Signs of teething

Signs of Teething...

Symptoms can last for just a few days, right around the time a new tooth is emerging, or for as long as several months if a lot of teeth come through all at once. For a few lucky babies (and parents), teething doesn’t cause any noticeable signs at all. What’s tricky is that there’s no single set of teething symptoms.

One-third of the kids might drool, another third might be irritable, and another third might have trouble sleeping.”

Here’s a list of teething symptoms:

  • Drooling
  • Irritability
  • A tooth visible below the gum
  • Swollen, bulging gums
  • Trying to bite, chew, and suck on everything she can get her hands on
  • Rubbing her face
  • Difficulty sleeping
  • Turning away food
  • Grabbing her ears

If you notice several of these symptoms together, it’s more likely that teething is to blame, but there’s always the chance that it’s something else.

Disturbed sleep

Teething can be a painful process, and this can keep your baby awake at night. So if your baby is suddenly finding it hard to settle down and rest, teething could be the cause. Try to stick to your baby’s bedtime routine and give her comfort if she is unsettled.



All babies drool a little, but a teething baby will often end up with a very wet chin! Extra drool can make your baby’s chin sore, so dab it dry with a soft tissue as often as you can. Put a smear of petroleum jelly on your baby’s chin for extra protection.


Flushed cheeks

Rosy-red cheeks are a common sign of teething. Your baby’s cheeks go red because the tooth that is coming through the gum can cause irritation. You may notice that your baby’s cheeks also feel warm.


Chewing fingers

Chewing helps to relieve the pain and pressure of teething, so you may notice your baby trying to soothe herself by chewing on her fingers. Try to keep your baby’s hands clean so that she doesn’t swallow any germs.


Chewing objects

Babies love to put put things in their mouths, but if your baby has started to nibble on anything she can get her hands on, she may be teething. Try giving her a teething ring, or a cold piece of carrot to gnaw on. This will help to soothe her gums.

Swollen gums

Swollen, red gums are a sure sign of teething. Gently rubbing your clean finger over her gums may help to soothe them.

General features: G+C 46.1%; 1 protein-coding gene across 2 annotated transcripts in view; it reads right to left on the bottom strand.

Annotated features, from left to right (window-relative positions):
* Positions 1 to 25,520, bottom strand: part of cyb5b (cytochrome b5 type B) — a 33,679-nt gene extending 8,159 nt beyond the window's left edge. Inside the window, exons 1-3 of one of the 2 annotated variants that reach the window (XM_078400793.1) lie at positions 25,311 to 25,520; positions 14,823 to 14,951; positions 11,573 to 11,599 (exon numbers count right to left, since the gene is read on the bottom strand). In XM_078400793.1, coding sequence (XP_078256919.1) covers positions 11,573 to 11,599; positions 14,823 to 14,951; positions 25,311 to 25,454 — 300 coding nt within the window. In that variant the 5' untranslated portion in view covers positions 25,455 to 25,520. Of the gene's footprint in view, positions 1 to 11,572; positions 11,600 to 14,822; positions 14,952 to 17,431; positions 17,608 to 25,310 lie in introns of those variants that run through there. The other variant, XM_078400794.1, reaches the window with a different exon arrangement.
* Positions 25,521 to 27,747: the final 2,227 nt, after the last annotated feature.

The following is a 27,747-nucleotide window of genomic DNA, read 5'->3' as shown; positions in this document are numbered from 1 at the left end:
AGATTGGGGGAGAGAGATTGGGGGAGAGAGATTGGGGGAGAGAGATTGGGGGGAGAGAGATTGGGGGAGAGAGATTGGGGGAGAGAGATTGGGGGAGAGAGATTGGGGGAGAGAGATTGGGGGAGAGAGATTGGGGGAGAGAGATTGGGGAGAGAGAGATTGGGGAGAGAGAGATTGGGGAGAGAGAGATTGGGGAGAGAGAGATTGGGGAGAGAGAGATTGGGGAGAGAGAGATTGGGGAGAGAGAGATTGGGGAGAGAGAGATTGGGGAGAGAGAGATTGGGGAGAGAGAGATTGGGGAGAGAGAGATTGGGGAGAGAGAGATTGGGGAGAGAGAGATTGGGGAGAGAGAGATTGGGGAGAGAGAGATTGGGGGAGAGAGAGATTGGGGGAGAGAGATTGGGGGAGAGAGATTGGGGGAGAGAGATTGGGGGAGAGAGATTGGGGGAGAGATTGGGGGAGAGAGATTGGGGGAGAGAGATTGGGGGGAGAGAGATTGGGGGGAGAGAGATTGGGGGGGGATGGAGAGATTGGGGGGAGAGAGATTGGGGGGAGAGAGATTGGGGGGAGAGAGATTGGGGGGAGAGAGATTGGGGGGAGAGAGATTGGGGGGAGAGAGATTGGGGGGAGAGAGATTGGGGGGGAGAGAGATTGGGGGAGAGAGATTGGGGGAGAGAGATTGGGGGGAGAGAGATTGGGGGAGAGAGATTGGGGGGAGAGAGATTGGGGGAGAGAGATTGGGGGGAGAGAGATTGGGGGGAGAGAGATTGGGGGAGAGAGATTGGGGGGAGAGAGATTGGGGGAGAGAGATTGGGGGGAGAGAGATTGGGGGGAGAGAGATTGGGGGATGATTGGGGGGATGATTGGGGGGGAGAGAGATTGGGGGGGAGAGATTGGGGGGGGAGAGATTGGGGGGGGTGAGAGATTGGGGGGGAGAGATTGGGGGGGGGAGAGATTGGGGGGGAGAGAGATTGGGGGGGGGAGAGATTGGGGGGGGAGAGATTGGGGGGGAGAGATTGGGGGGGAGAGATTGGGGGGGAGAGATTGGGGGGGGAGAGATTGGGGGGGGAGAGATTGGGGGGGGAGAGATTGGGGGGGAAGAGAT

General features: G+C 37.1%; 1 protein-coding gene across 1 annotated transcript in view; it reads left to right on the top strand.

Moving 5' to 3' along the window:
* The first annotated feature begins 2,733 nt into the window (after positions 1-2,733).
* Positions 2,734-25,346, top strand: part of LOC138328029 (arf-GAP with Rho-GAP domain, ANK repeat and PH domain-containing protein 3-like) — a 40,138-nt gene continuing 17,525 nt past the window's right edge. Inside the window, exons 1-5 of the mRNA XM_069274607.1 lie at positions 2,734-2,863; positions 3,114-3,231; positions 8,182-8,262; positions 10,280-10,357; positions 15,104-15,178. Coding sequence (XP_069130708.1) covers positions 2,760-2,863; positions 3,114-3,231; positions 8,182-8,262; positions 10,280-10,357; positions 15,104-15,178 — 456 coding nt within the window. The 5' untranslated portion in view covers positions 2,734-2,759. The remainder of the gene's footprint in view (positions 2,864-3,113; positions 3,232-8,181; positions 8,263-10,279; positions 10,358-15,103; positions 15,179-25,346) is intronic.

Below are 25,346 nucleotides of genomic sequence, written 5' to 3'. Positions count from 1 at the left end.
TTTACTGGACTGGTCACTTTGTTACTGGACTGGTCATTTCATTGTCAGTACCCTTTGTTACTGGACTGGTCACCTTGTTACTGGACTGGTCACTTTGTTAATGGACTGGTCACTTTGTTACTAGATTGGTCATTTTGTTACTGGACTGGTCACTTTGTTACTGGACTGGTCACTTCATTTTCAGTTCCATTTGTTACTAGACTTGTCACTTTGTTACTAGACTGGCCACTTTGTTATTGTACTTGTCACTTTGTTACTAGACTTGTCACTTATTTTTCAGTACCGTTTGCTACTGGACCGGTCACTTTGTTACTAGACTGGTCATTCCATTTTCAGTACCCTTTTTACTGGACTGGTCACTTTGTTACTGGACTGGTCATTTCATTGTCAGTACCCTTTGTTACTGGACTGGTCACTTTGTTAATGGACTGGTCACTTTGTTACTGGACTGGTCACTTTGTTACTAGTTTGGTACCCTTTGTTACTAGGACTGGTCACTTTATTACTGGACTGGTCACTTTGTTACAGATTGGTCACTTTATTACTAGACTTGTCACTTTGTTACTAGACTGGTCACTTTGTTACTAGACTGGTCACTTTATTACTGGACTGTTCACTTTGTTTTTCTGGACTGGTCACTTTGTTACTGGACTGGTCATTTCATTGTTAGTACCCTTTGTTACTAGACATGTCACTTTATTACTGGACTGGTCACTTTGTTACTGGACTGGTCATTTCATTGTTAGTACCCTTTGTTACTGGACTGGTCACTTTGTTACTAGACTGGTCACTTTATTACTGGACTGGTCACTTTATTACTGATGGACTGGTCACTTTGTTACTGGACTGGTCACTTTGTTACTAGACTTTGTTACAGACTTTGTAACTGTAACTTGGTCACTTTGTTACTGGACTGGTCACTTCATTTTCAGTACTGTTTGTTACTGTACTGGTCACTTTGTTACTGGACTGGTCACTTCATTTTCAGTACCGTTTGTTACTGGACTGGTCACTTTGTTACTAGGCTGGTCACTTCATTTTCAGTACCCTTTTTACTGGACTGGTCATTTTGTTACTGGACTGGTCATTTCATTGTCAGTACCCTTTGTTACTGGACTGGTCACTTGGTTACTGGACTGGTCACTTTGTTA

Being fractious

The pain from teething can make your baby irritable, and she may cry more. If your baby is upset by teething, cuddles and kisses are the best cure.


Inconsistent feeding

Sore, swollen gums can make sucking painful for your baby. If your baby is hungry, but keeps coming off your breast or bottle, she may have a tooth coming through. If your baby has started solids, try feeding her cold apple puree or plain yoghurt.

Tooth buds appearing!

If you look into your baby’s mouth, you may see little tooth buds. These buds will look like small bumps along your baby’s gum. If you run a finger over them, you may be able to feel the hard tooth underneath.



What’s not from teething

If your baby has diarrhea, a fever, or a runny nose, don’t dismiss it as a sign of teething, especially if the symptoms last longer than 24 hours.

Even though plenty of parents swear these symptoms seem directly related to their child’s teething, there’s no scientific proof that they are linked. Experts including the American Academy of Pediatrics say fever and diarrhea are not normal teething symptoms. One of many possible explanations for these symptoms is that teething babies frequently put things in their mouth to soothe their gums, so they’re coming into contact with more viruses and other germs.

If your child has a rectal temperature of 101 degrees F( 38.3 degrees Celcius) or higher (100.4 degrees F or higher for babies younger than 3 months) and also has other symptoms, such as lethargy, lack of appetite, vomiting, or diarrhea, call her doctor to rule out anything more serious.


When to worry about a late teether

The first pearly white typically peeks through when a baby is between 4 and 7 months old, but it’s also perfectly normal for it to show up quite a bit later. If your child’s teeth are slow to appear but her bone growth, skin, and hair are normal, there’s likely nothing wrong. But if your baby reaches 18 months with no tooth in sight, mention it to her doctor – she may refer you to a pediatric dentist.

Late teething doesn’t signal a problem with a child’s overall development. And there’s actually a potential upside to being a late bloomer: The later these teeth come in, the less time they have to develop decay before they fall out and make way for a child’s permanent teeth.


Read next Caring for your babies’ gum and emerging teeth

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